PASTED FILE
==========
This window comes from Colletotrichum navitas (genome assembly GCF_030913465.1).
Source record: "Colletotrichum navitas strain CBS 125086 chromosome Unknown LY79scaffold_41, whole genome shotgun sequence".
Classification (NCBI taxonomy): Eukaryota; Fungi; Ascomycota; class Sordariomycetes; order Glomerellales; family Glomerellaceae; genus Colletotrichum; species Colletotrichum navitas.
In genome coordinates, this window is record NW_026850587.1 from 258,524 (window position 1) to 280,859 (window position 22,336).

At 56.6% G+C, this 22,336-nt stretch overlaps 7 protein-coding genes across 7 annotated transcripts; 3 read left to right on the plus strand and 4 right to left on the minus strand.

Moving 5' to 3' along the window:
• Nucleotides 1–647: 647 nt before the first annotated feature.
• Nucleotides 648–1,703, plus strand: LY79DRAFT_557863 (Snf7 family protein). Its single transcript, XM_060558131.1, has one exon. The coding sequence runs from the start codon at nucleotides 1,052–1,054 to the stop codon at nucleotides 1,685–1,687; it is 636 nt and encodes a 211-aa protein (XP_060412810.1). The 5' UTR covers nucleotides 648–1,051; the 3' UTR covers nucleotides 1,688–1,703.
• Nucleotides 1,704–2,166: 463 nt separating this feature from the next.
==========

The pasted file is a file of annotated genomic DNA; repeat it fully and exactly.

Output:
This window comes from Colletotrichum navitas (genome assembly GCF_030913465.1).
Source record: "Colletotrichum navitas strain CBS 125086 chromosome Unknown LY79scaffold_41, whole genome shotgun sequence".
Classification (NCBI taxonomy): Eukaryota; Fungi; Ascomycota; class Sordariomycetes; order Glomerellales; family Glomerellaceae; genus Colletotrichum; species Colletotrichum navitas.
In genome coordinates, this window is record NW_026850587.1 from 258,524 (window position 1) to 280,859 (window position 22,336).

At 56.6% G+C, this 22,336-nt stretch overlaps 7 protein-coding genes across 7 annotated transcripts; 3 read left to right on the plus strand and 4 right to left on the minus strand.

Moving 5' to 3' along the window:
• Nucleotides 1–647: 647 nt before the first annotated feature.
• Nucleotides 648–1,703, plus strand: LY79DRAFT_557863 (Snf7 family protein). Its single transcript, XM_060558131.1, has one exon. The coding sequence runs from the start codon at nucleotides 1,052–1,054 to the stop codon at nucleotides 1,685–1,687; it is 636 nt and encodes a 211-aa protein (XP_060412810.1). The 5' UTR covers nucleotides 648–1,051; the 3' UTR covers nucleotides 1,688–1,703.
• Nucleotides 1,704–2,166: 463 nt separating this feature from the next.